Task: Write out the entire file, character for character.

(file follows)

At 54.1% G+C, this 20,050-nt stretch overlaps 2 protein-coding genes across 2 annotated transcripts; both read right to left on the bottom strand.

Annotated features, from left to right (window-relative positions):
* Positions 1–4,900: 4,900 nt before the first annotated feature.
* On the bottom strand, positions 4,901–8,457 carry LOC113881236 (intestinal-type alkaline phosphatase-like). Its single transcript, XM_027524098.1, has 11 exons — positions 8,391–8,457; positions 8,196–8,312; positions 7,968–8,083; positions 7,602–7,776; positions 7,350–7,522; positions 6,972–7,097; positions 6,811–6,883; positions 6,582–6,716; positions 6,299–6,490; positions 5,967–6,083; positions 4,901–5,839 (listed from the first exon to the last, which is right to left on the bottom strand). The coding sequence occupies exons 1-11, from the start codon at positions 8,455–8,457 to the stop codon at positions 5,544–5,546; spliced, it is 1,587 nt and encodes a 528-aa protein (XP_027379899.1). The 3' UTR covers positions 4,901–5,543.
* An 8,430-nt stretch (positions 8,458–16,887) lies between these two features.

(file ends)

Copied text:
At 54.1% G+C, this 20,050-nt stretch overlaps 2 protein-coding genes across 2 annotated transcripts; both read right to left on the bottom strand.

Annotated features, from left to right (window-relative positions):
* Positions 1–4,900: 4,900 nt before the first annotated feature.
* On the bottom strand, positions 4,901–8,457 carry LOC113881236 (intestinal-type alkaline phosphatase-like). Its single transcript, XM_027524098.1, has 11 exons — positions 8,391–8,457; positions 8,196–8,312; positions 7,968–8,083; positions 7,602–7,776; positions 7,350–7,522; positions 6,972–7,097; positions 6,811–6,883; positions 6,582–6,716; positions 6,299–6,490; positions 5,967–6,083; positions 4,901–5,839 (listed from the first exon to the last, which is right to left on the bottom strand). The coding sequence occupies exons 1-11, from the start codon at positions 8,455–8,457 to the stop codon at positions 5,544–5,546; spliced, it is 1,587 nt and encodes a 528-aa protein (XP_027379899.1). The 3' UTR covers positions 4,901–5,543.
* An 8,430-nt stretch (positions 8,458–16,887) lies between these two features.